Information on meniscus tears is also available in Spanish: Desgarros de los meniscusDesgarros de los meniscus and Portuguese: Rupturas do meniscoRupturas do menisco.
Meniscus tears are among the most common knee injuries. Athletes, particularly those who play contact sports, are at risk for meniscus tears. However, anyone at any age can tear a meniscus. When people talk about torn cartilage in the knee, they are usually referring to a torn meniscus.
Normal knee anatomy
Three bones meet to form your knee joint: your thighbone (femur), shinbone (tibia), and kneecap (patella).
Two wedge-shaped pieces of cartilage act as "shock absorbers" between your thighbone and shinbone. These are called meniscus. They are tough and rubbery to help cushion the joint and keep it stable.
Menisci tear in different ways. Tears are noted by how they look, as well as where the tear occurs in the meniscus. Common tears include bucket handle, flap, and radial.
Sports-related meniscus tears often occur along with other knee injuries, such as anterior cruciate ligament tears.
(Left) Bucket handle tear. (Right) Flap tear.
(Left) Radial tear. (Right) Degenerative tear.
Sudden meniscus tears often happen during sports. Players may squat and twist the knee, causing a tear. Direct contact, like a tackle, is sometimes involved.
Older people are more likely to have degenerative meniscus tears. Cartilage weakens and wears thin over time. Aged, worn tissue is more prone to tears. Just an awkward twist when getting up from a chair may be enough to cause a tear, if the menisci have weakened with age.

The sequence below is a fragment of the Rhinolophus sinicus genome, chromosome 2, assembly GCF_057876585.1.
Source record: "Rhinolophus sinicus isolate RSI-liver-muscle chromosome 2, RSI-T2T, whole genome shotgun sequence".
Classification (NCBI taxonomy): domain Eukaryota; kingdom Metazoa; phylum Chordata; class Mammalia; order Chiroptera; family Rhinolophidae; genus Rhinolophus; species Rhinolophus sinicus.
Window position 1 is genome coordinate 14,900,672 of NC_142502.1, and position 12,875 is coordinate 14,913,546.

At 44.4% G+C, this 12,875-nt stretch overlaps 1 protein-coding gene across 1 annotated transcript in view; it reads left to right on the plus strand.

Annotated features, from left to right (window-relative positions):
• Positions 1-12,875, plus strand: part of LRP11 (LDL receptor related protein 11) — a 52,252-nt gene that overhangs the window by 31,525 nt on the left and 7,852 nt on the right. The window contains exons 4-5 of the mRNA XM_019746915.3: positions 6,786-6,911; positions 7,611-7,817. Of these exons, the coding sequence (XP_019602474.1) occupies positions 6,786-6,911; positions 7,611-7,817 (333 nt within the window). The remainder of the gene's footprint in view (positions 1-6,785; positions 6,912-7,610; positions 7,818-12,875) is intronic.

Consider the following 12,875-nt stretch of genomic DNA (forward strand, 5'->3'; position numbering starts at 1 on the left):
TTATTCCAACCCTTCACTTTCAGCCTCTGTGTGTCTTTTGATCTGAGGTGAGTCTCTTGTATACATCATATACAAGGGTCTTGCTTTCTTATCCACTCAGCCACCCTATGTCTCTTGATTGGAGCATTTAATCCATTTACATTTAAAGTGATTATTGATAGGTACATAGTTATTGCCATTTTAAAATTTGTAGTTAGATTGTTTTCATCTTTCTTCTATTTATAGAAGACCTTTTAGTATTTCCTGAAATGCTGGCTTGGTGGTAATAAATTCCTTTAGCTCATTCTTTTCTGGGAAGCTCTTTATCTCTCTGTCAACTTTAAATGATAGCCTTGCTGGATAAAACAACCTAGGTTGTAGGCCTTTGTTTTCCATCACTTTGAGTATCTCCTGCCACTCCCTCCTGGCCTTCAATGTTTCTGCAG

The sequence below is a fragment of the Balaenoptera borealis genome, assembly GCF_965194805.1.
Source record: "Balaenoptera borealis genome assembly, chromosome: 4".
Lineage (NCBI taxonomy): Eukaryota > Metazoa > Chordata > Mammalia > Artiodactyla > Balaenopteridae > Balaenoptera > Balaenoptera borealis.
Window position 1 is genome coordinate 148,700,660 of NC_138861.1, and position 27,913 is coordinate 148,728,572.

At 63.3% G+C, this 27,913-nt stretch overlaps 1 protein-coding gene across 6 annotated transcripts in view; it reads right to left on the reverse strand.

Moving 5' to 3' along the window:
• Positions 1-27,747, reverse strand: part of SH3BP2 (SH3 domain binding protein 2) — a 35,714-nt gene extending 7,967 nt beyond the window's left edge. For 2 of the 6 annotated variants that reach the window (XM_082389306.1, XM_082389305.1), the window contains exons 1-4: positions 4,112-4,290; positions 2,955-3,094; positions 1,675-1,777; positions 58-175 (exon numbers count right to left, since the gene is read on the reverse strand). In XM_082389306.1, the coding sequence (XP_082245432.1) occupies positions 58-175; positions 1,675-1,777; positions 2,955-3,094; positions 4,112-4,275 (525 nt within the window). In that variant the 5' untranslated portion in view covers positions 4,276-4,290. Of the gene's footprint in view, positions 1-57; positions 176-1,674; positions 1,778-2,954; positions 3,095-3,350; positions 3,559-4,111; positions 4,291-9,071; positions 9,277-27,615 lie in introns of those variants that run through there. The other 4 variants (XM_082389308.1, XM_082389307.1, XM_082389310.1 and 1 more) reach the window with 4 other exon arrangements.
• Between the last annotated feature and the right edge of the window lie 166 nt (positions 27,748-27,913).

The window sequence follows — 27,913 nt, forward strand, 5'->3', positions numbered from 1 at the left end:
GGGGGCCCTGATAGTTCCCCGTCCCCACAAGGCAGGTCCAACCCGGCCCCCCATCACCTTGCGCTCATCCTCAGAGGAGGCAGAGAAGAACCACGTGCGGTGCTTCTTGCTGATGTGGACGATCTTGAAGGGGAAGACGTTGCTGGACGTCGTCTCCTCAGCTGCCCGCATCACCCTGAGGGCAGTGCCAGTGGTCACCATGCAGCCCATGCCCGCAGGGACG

You might feel a "pop" when you tear a meniscus. Most people can still walk on their injured knee. Many athletes keep playing with a tear. Over 2 to 3 days, your knee will gradually become more stiff and swollen.
The most common symptoms of meniscus tear are:
- Stiffness and swelling
- Catching or locking of your knee
- The sensation of your knee "giving way"
- You are not able to move your knee through its full range of motion
Without treatment, a piece of meniscus may come loose and drift into the joint. This can cause your knee to slip, pop, or lock.
Physical Examination and Patient History
After discussing your symptoms and medical history, your doctor will examine your knee. He or she will check for tenderness along the joint line where the meniscus sits. This often signals a tear.
One of the main tests for meniscus tears is the McMurray test. Your doctor will bend your knee, then straighten and rotate it. This puts tension on a torn meniscus. If you have a meniscus tear, this movement will cause a clicking sound. Your knee will click each time your doctor does the test.
Because other knee problems cause similar symptoms, your doctor may order imaging tests to help confirm the diagnosis.
X-rays. Although x-rays do not show meniscus tears, they may show other causes of knee pain, such as osteoarthritis.
Magnetic resonance imaging (MRI). This study can create better images of the soft tissues of your knee joint, like a meniscus.
How your orthopaedic surgeon treats your tear will depend on the type of tear you have, its size, and location.